If we’re all working class, then really none of us are working class

October 7, 2008

One thing I find really interesting and sometimes really upsetting about Britain in general and the British Left in particular is that everyone but me and Tony Benn identifies as working-class.  At the Marxism conference a few years ago, I attended a session discussing “non-productive labour”, which I interpreted to mean people working in call-centres and similar areas.  Imagine my surprise then when university lecturers and senior civil servants start discussing the difficulties they face as non-productive labourers and members of the working-class generally.

 Until yesterday, I thought this identification was based on two things.  First, an effort to ignore one’s own privilege.  People identify as working-class so they can think of themselves as oppressed, and therefore avoid having to take responsibility for being middle-class, not to mention being white or male if they happen to be either of those things.  In feminist groups I’ve been a part of,  one of the biggest obstacle to discussing race has been the working-class identity of group members.  People honestly believe that if they are working-class then they can’t possibly have white privilege.

 Secondly, I figured that part of it was cultural, especially Up North.  Most people here actually do have proletarian grandparents – my partner’s grandfather, for example, worked in the steel mills in Sheffield until they were closed.  So people were identifying with working-class as part of their culture without looking to closely at their current economic realities.

 Last night, however, thanks to a very interesting discussion with some orthodox Trotskyists, I realised that in fact, we’ve been talking at cross-purposes.  We’ve been using different definitions of class.

 For me, class is about a combination of things – the amount of money a person earns, the amount of money their parents earn(ed), the amount of options they have at a given time, the choices they are able to make, and envision making and generally the lifestyle they are able to lead.  I know that a lot of this is pretty intangible and nebulous, but so is the concept of class.   My mother likes to say that we’ve been broke, but we’ve never been poor.  Money was tight at various times in my childhood, but I never doubted I’d go to university – and neither did anyone else.  In primary and secondary school, I was seen by my teachers and peers as a bright, middle-class student – the principle demographic of universities in Canada.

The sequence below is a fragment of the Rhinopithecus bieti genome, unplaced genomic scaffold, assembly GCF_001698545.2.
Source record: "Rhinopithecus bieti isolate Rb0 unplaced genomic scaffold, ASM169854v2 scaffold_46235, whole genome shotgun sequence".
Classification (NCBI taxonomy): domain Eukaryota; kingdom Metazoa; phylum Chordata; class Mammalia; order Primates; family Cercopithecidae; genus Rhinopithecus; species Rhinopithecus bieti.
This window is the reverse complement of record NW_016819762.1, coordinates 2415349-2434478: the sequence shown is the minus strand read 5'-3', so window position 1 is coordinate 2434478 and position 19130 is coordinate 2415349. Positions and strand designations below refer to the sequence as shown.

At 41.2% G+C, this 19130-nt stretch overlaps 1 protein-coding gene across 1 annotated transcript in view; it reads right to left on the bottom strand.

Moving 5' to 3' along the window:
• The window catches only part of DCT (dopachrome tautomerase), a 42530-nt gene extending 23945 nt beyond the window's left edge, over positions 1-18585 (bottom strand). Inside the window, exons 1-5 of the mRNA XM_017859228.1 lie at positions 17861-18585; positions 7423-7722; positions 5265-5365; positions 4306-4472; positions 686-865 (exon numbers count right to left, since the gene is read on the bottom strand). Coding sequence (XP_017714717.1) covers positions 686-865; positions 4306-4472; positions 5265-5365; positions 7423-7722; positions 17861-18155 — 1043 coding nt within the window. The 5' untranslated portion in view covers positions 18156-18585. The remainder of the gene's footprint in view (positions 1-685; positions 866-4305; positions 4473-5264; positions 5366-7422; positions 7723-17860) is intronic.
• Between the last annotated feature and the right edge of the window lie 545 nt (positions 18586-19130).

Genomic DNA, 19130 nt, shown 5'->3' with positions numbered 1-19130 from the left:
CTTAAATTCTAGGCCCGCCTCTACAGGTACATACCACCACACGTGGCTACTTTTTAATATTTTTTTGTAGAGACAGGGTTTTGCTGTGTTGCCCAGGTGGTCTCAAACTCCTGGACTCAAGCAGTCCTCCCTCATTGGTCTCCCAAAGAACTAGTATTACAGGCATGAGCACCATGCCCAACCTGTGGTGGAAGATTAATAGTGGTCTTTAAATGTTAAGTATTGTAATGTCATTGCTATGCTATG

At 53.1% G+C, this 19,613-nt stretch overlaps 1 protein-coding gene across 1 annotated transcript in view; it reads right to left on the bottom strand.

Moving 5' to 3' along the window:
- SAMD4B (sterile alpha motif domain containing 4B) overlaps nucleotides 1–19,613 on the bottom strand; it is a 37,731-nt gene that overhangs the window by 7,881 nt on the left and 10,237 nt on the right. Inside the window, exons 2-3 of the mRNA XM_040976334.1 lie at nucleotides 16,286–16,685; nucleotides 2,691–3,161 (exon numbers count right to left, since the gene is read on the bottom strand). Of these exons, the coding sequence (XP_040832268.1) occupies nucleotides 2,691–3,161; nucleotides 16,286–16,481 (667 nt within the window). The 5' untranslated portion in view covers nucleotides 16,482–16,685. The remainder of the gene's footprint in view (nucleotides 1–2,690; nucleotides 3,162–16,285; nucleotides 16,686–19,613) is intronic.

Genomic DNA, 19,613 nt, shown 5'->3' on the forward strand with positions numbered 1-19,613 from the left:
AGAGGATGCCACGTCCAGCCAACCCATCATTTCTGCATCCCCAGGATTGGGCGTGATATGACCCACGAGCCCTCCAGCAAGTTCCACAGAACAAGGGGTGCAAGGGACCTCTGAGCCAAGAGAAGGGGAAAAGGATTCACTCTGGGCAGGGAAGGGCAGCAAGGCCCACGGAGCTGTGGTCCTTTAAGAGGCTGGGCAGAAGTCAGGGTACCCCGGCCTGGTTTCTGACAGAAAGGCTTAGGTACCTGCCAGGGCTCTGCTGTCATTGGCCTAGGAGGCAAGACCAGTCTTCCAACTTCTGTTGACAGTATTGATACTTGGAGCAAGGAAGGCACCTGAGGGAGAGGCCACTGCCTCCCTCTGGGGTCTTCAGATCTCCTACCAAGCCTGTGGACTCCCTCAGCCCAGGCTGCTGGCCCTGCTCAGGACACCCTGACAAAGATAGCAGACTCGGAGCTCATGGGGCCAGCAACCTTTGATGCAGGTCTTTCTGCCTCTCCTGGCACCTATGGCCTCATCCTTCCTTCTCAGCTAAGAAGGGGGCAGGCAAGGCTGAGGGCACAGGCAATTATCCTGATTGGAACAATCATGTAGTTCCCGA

More recently, my partner and I have been flat broke – I mean, “how are we going to pay the gas bill this month” broke.  But if you look around our flat, we have a ludicrous amount of  stuff – a tv, a freeview box, two computers (I have a laptop, he has a PC), various kitchen gadgets, etc., – all bought for us by middle-class family members and friends at various times.  Even when there was mould growing in our wardrobe (I wish I was joking) we knew that if we ever were in serious danger of being evicted, our families would lend us money.  Most importantly, we knew it was temporary – even when things were at there most bleak, we had this sense that things would get better eventually (and they did).

 So, by my definition your average university lecturer is at least middle-class.  They earn a higher-than average wage, they’re very well educated and have options as a result of this, and most of the lecturers I know own their own house and their own car and lead comfortable lives.  They may have debt from acquiring their PhD, but they will be able to pay it off without it seriously infringing on their lifestyle.  This is obviously not universal – a single parent, for example, at a low-paying university may not have a middle-class standard of living.  But on average, a university lecturer is middle-class.

 However, the radical left in the UK tends to use the orthodox Marxist definition of class, which measure your class by your relation to the means of production.  So lecturers are working class because they don’t own/run the university.  When my Dad was working as a salesman he was working-class but when my parents ran their own business, we were petit bourgeoisie, even though we actually had more money and more financial stability when my Dad was working for someone else.  The people with whom I was talking tried to explain this as an issue of solidarity – there is no solidarity among the petit bourgeoisie.  But, actually, my parents continued to be decent people who treated their employees well when they ran their own business, whereas some of the other salespeople at the company for which my Dad worked were completely unethical and had no issues with exploiting anyone they could.  And it’s not just my parents – my experience of working for small businesses has been positive, whereas my line managers when I worked for a call centre (theoretically, my fellow workers) were very happy horribly exploiting me.